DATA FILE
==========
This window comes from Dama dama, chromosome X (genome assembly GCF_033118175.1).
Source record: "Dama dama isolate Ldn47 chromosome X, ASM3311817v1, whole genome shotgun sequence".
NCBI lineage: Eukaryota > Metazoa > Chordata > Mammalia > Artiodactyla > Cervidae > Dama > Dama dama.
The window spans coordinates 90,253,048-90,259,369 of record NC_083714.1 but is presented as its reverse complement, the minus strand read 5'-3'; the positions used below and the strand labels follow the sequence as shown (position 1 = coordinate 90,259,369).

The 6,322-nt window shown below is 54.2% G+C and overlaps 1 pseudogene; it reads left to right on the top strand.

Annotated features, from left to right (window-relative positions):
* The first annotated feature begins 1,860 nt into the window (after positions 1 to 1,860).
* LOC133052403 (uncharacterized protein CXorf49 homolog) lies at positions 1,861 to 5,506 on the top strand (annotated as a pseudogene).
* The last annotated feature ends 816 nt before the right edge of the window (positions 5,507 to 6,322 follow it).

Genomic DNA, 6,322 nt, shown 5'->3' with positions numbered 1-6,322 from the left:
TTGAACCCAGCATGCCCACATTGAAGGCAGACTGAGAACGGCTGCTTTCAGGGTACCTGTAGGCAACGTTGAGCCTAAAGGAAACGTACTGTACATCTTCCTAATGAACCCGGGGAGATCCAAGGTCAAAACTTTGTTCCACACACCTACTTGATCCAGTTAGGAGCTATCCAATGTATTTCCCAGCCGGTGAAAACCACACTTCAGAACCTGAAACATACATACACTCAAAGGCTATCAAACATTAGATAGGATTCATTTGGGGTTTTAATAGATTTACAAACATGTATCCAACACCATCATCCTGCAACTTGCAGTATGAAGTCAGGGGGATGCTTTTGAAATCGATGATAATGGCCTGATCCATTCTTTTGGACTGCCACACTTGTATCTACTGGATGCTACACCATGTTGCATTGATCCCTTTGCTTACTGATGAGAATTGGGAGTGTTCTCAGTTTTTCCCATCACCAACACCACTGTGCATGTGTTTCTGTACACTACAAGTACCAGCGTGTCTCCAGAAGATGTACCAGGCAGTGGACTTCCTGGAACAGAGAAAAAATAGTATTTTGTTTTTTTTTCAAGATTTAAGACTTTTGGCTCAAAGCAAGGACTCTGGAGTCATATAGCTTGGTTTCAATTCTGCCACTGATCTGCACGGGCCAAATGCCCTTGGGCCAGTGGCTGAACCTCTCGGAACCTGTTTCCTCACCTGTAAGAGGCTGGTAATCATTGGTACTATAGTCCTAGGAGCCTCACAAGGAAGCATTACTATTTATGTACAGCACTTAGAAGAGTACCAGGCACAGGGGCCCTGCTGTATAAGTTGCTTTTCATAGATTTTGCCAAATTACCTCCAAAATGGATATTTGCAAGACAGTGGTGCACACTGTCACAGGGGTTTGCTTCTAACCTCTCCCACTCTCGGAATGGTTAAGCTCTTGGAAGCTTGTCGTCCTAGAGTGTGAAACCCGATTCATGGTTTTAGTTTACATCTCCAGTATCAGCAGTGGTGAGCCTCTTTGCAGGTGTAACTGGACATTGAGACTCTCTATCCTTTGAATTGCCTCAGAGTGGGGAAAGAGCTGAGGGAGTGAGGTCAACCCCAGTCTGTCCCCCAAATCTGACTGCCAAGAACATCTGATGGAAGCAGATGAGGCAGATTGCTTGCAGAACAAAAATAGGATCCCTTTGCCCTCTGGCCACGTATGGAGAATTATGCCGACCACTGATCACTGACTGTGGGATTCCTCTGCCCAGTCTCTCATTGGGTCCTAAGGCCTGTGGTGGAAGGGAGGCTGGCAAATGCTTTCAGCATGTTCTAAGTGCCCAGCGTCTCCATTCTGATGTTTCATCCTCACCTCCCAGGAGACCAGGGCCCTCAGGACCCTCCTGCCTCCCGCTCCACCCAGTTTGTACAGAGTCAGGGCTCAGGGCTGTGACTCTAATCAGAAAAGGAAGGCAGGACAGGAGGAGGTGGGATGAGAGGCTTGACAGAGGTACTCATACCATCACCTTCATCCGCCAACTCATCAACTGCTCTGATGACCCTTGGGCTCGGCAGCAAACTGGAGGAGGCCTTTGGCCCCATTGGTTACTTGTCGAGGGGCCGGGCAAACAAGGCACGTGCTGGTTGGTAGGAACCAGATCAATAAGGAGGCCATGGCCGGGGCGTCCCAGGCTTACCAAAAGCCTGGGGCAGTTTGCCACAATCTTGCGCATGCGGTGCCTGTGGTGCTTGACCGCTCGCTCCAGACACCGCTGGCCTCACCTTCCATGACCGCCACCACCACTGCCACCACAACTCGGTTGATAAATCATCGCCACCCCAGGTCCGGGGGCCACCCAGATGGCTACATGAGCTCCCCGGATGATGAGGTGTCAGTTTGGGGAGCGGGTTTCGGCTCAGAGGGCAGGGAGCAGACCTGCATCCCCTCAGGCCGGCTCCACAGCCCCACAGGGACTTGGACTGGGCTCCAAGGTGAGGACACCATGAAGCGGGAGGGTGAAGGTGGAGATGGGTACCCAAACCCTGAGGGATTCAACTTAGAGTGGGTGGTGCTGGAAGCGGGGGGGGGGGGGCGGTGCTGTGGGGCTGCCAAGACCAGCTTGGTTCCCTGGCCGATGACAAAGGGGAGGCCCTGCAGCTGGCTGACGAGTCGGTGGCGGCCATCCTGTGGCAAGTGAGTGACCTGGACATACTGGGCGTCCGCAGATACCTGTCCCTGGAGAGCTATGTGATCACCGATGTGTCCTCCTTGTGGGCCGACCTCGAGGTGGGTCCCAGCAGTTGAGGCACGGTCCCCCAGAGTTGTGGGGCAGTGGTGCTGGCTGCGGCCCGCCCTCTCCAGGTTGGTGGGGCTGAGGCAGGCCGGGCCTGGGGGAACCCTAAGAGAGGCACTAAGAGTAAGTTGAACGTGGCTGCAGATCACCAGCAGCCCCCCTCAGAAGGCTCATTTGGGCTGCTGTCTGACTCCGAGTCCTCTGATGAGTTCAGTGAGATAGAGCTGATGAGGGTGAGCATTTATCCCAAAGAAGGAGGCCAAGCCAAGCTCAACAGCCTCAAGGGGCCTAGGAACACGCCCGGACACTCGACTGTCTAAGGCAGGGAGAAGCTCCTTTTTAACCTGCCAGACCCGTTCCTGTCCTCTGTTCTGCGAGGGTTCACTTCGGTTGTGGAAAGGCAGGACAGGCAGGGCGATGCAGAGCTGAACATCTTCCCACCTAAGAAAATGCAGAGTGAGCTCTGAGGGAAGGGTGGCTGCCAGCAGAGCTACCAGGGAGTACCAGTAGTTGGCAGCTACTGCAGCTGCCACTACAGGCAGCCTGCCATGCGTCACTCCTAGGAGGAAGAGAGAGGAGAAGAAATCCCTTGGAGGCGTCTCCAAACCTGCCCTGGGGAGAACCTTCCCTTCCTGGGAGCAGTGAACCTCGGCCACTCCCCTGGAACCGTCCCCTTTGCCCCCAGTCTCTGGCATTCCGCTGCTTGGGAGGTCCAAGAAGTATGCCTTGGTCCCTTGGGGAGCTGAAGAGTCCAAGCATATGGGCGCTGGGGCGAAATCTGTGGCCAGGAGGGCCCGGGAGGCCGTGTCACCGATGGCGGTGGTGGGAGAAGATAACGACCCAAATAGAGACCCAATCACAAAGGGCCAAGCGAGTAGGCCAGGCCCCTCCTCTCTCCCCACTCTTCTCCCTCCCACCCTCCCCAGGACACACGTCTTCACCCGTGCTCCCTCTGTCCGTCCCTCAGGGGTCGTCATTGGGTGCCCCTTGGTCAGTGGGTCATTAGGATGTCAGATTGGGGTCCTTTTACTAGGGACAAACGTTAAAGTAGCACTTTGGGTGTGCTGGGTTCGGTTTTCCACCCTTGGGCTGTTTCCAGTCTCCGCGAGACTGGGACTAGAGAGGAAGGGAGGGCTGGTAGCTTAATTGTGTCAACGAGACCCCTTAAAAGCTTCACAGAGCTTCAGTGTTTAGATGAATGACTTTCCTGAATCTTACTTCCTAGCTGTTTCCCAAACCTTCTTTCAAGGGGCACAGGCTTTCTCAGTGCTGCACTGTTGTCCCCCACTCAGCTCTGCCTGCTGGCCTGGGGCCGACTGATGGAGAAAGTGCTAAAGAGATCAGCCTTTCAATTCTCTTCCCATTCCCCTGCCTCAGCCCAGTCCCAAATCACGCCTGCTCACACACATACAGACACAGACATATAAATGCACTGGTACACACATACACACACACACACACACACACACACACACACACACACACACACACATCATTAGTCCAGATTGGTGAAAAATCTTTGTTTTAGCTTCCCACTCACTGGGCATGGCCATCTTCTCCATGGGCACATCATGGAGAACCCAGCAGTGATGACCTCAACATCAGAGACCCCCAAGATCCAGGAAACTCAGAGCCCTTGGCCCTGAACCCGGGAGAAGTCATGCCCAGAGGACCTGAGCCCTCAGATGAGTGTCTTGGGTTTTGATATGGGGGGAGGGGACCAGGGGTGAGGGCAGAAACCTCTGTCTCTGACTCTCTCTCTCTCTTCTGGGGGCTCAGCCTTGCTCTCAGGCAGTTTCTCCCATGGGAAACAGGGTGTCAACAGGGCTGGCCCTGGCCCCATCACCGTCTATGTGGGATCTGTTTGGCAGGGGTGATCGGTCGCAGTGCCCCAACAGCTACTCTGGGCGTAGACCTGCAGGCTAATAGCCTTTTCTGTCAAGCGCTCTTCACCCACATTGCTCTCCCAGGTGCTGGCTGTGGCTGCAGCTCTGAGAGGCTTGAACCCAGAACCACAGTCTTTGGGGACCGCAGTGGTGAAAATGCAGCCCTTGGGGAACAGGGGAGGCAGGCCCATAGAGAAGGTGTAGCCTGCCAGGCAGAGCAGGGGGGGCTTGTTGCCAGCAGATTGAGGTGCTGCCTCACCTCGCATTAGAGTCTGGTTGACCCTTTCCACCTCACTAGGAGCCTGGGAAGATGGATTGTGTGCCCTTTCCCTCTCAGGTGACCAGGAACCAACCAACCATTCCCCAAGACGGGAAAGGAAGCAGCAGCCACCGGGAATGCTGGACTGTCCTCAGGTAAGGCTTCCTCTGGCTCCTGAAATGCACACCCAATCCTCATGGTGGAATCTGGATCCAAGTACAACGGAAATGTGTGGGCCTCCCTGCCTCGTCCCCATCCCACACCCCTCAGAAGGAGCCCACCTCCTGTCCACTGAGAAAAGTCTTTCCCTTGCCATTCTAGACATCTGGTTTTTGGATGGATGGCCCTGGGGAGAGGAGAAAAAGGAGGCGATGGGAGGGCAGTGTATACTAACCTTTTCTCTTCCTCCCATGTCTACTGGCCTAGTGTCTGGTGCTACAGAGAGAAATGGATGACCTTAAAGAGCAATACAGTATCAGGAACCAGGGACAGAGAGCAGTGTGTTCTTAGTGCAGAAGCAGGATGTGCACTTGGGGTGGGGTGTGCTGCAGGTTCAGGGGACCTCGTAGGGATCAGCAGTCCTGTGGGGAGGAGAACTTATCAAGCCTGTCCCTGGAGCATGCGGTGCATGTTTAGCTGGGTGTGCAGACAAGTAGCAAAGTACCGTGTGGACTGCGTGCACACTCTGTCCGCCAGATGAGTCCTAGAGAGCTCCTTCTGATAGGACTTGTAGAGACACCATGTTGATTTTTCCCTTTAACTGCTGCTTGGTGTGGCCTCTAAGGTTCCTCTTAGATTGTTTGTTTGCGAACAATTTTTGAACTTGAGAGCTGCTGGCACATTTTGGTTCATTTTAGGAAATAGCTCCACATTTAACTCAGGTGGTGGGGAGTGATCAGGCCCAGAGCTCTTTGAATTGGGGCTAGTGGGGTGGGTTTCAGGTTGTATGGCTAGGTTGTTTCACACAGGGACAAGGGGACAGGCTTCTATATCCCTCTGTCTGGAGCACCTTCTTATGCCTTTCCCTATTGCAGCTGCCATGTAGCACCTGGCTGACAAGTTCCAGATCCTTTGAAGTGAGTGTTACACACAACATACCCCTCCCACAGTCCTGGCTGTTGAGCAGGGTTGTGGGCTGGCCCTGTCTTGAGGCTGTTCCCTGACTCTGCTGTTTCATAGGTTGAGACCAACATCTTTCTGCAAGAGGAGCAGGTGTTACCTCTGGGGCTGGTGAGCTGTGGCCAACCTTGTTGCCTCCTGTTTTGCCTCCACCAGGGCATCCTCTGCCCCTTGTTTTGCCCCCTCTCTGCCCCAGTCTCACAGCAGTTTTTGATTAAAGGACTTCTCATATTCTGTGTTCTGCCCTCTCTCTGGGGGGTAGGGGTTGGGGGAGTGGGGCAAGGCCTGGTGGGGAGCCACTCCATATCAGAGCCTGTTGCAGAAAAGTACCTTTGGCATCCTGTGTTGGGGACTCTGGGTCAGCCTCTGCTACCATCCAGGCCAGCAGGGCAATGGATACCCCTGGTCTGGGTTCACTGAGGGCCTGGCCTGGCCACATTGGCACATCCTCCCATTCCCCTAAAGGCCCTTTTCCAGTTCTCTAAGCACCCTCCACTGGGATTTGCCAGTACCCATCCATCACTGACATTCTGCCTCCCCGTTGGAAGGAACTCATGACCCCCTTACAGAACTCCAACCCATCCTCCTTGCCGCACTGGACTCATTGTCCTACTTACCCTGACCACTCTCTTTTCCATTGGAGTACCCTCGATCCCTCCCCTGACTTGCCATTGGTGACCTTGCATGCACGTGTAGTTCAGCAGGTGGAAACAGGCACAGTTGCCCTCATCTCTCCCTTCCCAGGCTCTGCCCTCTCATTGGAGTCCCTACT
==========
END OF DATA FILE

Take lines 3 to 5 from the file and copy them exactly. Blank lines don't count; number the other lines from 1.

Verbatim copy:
NCBI lineage: Eukaryota > Metazoa > Chordata > Mammalia > Artiodactyla > Cervidae > Dama > Dama dama.
The window spans coordinates 90,253,048-90,259,369 of record NC_083714.1 but is presented as its reverse complement, the minus strand read 5'-3'; the positions used below and the strand labels follow the sequence as shown (position 1 = coordinate 90,259,369).

The 6,322-nt window shown below is 54.2% G+C and overlaps 1 pseudogene; it reads left to right on the top strand.